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What do we have to celebrate? A lot, I would say. I still believe that this is the best place to live on earth, in spite of those who would make it otherwise. What can we, as Canadians, do to protect what we have? Well, there are radical ideas, like the overthrow of a governmental system that is antiquated and dysfunctional; or there are less disruptive notions, like learning from the mistakes of other nations. Take Britain, where three trillion pounds annually of taxpayers’ money is spent on welfare projects, much of which is squandered on people perfectly able to work, yet finding the prospect irksome, this idleness encouraged by an administration more concerned with its own beaurocracy and red-tape than it is with executing the task at hand. For example, a woman with three children, from three different fathers, is given free housing, plus assistance for herself and her three children, until they are eighteen. No part of the system is given the task of finding a way in which she can work while her children are cared for. In other words, the system is designed to offer free money to those who fulfill certain, all too rudimentary, requirements. And these requirements are determined by a form, filled out with help from a ‘social services officer’, and not by any investigation of circumstances. The result is a country overwhelmed by debt and social chaos, one in which the rich get richer on the backs of the middle-class taxpayer. Another example: Paris is now a city of 60 million inhabitants, twice the population of Canada, the second-largest country in the world. This is a consequence of immigration policies resulting from the misguided, and ever burgeoning, Euro Zone, which differ slightly from the punishments of colonialism and empire (in which the conquered were, naturally, entitled to citizenship in the conquerors’ nations). An economic union between advanced industrialized countries, like Britain, France, Germany, Austria, and the Scandinavian nations, made sense. To devise a common currency, among such countries, even made sense. But to include such places as Romania, Spain, and Greece – not to mention others on the list – was sheer idiocy. The consequences of this folly are now all too evident, and may well result in the dissolution of the whole union. The resultant waves of emigration to welfare havens, like France and the U.K., are causing severe social unrest. The erudite, and much misunderstood, British politician, Enoch Powell, predicted this back in the sixties, when immigrants from Pakistan, India, and the West Indies, began swelling the population of London, and other cities, like Birmingham. Powell stated that this would lead to racial warfare, and he was right. Unfortunately, Powell gained support from unsavory neo-fascist elements, like the National Front, and the Skinheads. Diana Macleoud, daughter of the great English politician, Ian Macleoud, once told me that her father, who was a great friend of Enoch Powell, told him that he was stirring up neo-fascist sentiments and racism with his views, and was regarded in some quarters as a new Sir Oswald Moseley (whose pro-Nazi Blackshirts had once terrorised the streets of London during the years leading up to World War II). Powell, Macleaoud had told his daughter, was appalled at this news, and had no intention of provoking such sentiments. He kept his views to himself thereafter. But his predictions were right. In a country where unemployment is high, there will always be resistance to an influx of immigrants seeking the same elusive jobs.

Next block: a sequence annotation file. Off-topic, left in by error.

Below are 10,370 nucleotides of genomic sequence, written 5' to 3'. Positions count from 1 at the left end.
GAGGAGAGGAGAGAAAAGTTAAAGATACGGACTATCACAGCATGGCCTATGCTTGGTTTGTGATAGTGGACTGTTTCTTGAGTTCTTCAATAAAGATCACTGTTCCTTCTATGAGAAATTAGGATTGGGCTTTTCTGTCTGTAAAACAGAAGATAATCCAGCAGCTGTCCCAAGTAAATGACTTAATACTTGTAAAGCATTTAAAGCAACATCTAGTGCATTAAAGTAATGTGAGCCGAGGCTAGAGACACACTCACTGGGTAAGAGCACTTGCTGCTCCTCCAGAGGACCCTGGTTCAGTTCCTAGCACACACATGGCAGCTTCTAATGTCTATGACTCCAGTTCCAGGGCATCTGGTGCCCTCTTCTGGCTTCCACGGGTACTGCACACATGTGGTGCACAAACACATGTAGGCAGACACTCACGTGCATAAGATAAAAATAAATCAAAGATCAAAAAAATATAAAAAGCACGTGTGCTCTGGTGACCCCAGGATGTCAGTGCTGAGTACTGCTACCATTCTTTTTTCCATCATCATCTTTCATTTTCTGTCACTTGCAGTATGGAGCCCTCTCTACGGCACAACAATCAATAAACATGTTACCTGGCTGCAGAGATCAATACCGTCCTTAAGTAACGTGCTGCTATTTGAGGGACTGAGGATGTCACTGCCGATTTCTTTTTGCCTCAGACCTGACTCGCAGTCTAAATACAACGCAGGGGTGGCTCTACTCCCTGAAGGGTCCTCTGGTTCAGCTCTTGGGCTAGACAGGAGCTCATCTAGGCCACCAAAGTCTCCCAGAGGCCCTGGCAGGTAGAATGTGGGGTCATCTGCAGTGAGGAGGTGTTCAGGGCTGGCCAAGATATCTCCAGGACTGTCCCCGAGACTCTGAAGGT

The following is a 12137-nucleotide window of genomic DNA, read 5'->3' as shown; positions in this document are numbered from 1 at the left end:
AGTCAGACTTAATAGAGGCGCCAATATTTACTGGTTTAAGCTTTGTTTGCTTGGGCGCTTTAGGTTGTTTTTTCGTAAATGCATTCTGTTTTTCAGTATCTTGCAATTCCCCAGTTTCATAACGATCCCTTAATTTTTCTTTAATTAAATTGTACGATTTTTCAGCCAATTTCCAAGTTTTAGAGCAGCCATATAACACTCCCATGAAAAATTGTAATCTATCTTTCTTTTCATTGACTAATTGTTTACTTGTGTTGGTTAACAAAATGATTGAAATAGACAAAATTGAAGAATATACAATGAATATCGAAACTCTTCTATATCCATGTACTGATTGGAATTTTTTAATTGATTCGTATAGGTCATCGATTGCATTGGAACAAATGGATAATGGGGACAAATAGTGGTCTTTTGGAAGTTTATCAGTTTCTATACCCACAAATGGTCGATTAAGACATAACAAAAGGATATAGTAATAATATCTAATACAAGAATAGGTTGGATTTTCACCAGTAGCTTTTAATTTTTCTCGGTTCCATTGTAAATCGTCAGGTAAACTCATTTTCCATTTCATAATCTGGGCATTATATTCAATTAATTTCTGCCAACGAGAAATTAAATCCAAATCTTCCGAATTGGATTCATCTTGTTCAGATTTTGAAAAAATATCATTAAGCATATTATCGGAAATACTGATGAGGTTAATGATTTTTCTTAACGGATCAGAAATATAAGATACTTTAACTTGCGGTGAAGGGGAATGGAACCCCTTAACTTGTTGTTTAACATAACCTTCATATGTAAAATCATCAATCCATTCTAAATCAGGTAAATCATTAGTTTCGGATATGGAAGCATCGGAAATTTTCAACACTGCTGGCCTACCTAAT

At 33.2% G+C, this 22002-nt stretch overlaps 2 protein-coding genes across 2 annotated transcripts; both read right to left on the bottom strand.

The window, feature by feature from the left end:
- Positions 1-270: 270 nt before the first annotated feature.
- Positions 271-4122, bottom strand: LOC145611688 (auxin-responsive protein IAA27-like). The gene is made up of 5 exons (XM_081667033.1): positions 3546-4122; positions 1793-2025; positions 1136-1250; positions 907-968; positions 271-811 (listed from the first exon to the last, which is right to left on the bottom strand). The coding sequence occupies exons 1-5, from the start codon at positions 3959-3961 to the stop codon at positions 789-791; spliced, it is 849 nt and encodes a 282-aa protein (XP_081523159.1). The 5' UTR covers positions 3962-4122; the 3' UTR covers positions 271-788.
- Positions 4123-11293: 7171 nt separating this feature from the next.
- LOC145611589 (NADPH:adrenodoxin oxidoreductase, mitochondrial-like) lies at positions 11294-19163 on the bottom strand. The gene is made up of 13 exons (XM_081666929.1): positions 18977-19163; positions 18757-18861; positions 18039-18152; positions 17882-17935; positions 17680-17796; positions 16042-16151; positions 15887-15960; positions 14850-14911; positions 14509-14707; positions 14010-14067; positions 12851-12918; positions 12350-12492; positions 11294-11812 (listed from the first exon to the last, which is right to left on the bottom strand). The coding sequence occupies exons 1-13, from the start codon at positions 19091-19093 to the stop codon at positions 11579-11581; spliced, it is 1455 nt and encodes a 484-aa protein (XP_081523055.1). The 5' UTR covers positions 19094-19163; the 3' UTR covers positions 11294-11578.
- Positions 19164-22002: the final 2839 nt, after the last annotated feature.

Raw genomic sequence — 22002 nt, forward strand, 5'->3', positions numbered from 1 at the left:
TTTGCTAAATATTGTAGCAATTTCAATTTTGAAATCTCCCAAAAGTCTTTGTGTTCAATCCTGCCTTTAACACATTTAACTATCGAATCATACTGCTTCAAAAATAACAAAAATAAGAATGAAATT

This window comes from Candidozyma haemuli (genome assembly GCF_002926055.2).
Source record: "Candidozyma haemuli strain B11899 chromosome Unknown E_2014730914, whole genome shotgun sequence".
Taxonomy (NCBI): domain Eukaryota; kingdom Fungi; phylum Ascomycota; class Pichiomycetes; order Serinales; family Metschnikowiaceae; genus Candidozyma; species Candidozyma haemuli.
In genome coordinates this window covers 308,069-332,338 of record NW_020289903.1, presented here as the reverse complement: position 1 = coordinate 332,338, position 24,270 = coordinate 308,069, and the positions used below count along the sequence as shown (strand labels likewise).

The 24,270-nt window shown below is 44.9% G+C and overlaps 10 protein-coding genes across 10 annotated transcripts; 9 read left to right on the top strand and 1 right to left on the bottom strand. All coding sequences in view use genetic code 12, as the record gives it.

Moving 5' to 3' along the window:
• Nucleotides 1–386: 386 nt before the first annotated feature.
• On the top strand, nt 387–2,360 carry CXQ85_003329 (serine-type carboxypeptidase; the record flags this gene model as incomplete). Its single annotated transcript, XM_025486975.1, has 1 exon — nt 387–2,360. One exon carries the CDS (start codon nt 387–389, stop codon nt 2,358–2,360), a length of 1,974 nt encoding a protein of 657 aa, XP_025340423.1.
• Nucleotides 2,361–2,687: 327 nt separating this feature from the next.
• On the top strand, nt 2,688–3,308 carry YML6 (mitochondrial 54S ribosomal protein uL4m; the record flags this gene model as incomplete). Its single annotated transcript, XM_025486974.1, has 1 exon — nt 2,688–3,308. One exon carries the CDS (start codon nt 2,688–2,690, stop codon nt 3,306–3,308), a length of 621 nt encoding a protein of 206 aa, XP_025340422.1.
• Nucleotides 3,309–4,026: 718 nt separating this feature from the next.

In Canada, we are faced with a similar, yet also utterly different, situation. While it behooves us to take in refugees from such nightmares as Syria, Somalia, and so on, we need to ensure that these refugees will not clog the major cities with self-enclosed communities increasingly hostile to the rest of the population. The current anti-Muslim feelings, promoted by some media, all but guarantee this. “I and all schoolchildren learn,” wrote W.H. Auden, “that those to whom evil is done do evil in return.”